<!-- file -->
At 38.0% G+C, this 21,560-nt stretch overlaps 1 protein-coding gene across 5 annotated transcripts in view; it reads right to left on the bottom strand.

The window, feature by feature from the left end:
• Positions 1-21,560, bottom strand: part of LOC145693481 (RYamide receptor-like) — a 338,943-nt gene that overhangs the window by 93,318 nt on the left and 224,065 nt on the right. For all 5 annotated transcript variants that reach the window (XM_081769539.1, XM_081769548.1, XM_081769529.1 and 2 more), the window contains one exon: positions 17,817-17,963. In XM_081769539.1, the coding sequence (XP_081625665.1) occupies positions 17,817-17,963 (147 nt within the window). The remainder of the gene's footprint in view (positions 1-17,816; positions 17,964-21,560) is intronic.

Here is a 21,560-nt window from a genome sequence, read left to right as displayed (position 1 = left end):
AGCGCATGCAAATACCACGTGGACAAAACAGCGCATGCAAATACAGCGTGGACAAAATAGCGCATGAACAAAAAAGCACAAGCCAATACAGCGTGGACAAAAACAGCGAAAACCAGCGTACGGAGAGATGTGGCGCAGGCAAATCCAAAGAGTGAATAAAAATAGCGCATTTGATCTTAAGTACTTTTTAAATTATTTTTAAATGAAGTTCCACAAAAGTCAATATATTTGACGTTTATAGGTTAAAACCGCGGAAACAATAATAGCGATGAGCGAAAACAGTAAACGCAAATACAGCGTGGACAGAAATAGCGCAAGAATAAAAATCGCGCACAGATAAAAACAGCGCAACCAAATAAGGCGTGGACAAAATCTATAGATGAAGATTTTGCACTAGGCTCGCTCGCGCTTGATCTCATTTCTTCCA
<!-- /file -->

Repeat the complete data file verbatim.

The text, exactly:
At 38.0% G+C, this 21,560-nt stretch overlaps 1 protein-coding gene across 5 annotated transcripts in view; it reads right to left on the bottom strand.

The window, feature by feature from the left end:
• Positions 1-21,560, bottom strand: part of LOC145693481 (RYamide receptor-like) — a 338,943-nt gene that overhangs the window by 93,318 nt on the left and 224,065 nt on the right. For all 5 annotated transcript variants that reach the window (XM_081769539.1, XM_081769548.1, XM_081769529.1 and 2 more), the window contains one exon: positions 17,817-17,963. In XM_081769539.1, the coding sequence (XP_081625665.1) occupies positions 17,817-17,963 (147 nt within the window). The remainder of the gene's footprint in view (positions 1-17,816; positions 17,964-21,560) is intronic.

Here is a 21,560-nt window from a genome sequence, read left to right as displayed (position 1 = left end):
AGCGCATGCAAATACCACGTGGACAAAACAGCGCATGCAAATACAGCGTGGACAAAATAGCGCATGAACAAAAAAGCACAAGCCAATACAGCGTGGACAAAAACAGCGAAAACCAGCGTACGGAGAGATGTGGCGCAGGCAAATCCAAAGAGTGAATAAAAATAGCGCATTTGATCTTAAGTACTTTTTAAATTATTTTTAAATGAAGTTCCACAAAAGTCAATATATTTGACGTTTATAGGTTAAAACCGCGGAAACAATAATAGCGATGAGCGAAAACAGTAAACGCAAATACAGCGTGGACAGAAATAGCGCAAGAATAAAAATCGCGCACAGATAAAAACAGCGCAACCAAATAAGGCGTGGACAAAATCTATAGATGAAGATTTTGCACTAGGCTCGCTCGCGCTTGATCTCATTTCTTCCA